Tax Shelters

Written by Linda Alexander
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When you look for tax shelters, don't overlook the 1031 exchange. Basically, the IRC allows you to buy a rental property now, write off the expenses, then trade up to a better property, while deferring your capital gains taxes. You can become a landlord and trade up properties to eventually buy your dream home, which you might use later on for retirement. The property must be used for investment or to generate income, but after you pay the taxes on it, you can move in within two years.

These types of tax shelters are not a loophole, they are sanctioned by the IRS! Section 1031 of the tax code allows for you to exchange like kind property. In real estate, that means real property for real property. There are limitations, but for the most part, you can exchange different types of real estate and defer your taxes.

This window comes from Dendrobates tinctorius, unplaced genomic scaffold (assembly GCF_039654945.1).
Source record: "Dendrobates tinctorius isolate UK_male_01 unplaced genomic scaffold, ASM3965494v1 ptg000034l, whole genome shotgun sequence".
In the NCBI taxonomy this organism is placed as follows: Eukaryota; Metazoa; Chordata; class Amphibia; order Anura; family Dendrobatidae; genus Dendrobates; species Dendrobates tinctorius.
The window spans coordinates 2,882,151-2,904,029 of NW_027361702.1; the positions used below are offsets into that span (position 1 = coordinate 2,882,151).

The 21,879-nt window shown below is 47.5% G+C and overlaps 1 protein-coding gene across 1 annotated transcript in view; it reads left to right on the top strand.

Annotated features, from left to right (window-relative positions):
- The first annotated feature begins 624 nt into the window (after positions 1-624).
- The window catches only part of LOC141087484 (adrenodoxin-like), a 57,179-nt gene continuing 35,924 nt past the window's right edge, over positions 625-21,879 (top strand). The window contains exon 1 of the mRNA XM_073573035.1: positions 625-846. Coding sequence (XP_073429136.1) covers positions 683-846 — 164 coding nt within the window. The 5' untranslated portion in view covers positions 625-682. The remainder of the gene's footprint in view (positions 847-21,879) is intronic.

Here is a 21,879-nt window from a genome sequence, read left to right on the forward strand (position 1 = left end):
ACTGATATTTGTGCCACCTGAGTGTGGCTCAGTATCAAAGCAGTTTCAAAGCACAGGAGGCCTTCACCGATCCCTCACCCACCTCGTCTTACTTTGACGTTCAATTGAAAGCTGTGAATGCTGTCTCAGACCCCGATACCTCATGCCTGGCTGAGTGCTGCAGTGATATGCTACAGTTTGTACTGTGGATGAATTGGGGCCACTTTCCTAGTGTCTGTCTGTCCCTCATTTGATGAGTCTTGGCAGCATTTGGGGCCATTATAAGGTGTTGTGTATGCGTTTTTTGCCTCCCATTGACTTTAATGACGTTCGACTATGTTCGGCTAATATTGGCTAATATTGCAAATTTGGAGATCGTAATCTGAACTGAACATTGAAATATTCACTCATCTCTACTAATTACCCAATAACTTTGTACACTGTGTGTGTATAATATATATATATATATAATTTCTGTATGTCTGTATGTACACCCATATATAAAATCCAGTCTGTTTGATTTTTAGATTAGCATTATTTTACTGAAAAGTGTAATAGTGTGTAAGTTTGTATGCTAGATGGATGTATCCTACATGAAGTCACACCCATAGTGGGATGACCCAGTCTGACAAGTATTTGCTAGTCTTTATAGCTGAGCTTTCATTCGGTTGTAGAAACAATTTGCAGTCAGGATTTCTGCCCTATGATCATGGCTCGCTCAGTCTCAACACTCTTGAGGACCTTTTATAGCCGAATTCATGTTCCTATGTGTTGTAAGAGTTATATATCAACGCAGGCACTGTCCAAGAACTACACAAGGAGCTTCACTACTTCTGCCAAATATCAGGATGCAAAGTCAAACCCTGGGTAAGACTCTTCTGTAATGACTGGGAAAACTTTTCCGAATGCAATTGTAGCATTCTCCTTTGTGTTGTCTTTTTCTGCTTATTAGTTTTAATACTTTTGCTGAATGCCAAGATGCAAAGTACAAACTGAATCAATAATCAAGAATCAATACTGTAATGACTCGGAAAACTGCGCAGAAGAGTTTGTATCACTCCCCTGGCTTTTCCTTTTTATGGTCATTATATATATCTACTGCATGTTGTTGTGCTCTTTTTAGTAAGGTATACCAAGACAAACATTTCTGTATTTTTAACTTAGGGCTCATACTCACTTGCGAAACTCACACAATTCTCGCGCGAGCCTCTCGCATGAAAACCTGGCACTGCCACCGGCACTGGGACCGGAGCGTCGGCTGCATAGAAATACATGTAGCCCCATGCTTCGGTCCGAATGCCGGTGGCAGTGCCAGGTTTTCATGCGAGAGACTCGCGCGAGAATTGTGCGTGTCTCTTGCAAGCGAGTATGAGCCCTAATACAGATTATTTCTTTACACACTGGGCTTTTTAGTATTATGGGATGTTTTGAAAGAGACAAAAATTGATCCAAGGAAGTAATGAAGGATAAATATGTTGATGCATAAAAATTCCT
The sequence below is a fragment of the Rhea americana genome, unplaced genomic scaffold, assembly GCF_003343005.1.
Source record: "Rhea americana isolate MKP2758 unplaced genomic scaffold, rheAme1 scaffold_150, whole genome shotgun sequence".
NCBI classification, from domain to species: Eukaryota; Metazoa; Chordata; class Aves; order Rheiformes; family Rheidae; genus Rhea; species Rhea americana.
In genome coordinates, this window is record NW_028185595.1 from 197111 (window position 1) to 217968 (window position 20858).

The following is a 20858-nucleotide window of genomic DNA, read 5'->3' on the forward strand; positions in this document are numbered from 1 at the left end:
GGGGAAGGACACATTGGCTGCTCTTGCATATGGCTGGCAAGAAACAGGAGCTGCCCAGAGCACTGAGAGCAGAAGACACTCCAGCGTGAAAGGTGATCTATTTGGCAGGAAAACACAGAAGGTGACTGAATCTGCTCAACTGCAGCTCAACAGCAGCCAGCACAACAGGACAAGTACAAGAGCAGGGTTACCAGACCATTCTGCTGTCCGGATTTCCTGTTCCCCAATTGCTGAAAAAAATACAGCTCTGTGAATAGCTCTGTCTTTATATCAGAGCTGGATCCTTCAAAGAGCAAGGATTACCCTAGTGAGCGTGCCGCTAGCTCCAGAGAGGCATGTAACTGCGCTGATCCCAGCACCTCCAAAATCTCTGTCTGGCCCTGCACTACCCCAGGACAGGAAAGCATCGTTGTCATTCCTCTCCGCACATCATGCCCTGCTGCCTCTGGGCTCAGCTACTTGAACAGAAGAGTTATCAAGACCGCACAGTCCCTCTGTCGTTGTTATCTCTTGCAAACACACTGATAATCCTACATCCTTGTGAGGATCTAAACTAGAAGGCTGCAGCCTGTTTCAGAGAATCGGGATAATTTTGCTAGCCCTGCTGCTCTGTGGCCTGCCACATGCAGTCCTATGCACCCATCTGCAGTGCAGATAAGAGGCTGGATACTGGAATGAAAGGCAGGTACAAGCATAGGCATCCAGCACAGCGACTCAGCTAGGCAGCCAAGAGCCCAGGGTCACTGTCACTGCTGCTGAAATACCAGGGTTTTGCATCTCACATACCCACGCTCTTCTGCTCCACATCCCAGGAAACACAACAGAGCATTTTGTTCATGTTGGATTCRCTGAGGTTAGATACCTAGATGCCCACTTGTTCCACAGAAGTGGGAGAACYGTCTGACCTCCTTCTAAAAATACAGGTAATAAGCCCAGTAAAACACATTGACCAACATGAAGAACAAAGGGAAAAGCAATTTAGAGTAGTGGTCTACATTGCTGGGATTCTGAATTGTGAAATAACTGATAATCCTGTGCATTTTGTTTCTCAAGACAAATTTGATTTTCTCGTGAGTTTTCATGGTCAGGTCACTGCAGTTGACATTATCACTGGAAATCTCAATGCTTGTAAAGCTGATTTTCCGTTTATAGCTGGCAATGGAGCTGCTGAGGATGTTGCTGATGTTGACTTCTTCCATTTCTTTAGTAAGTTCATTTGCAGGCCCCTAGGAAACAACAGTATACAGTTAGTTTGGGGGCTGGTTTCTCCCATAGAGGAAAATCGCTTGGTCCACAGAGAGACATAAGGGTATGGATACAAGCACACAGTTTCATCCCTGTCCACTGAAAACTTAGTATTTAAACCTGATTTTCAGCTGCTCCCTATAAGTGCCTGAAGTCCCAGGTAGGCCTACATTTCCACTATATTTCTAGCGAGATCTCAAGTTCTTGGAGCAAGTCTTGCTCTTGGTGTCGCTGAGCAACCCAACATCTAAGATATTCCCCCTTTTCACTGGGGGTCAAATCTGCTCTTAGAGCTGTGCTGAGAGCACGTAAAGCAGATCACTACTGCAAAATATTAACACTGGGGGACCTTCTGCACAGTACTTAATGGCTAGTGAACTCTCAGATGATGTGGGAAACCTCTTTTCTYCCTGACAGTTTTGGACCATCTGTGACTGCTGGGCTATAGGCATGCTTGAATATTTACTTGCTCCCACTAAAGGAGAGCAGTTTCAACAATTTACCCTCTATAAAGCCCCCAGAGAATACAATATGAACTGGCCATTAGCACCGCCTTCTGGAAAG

There are worksheets online that will help you figure out how much capital gains tax you can defer by doing such an exchange. Or, consult with your financial advisor, attorney, or CPA for the details. You must also go through a third party facilitator, because you cannot actually touch the money from the sale of your property before you buy the next one. The facilitator will hold it in escrow for you, and purchase your replacement property for you, then transfer the title to you.

Important Real Estate Tax Shelters

If you are interested in tax shelters, the 1031 exchange is one many people are eligible for. All you have to do is invest in some real estate, trade the property as you need, and delay paying the taxes. You then use the proceeds to buy a replacement property, earn more money on its appreciation, and pay the taxes later.

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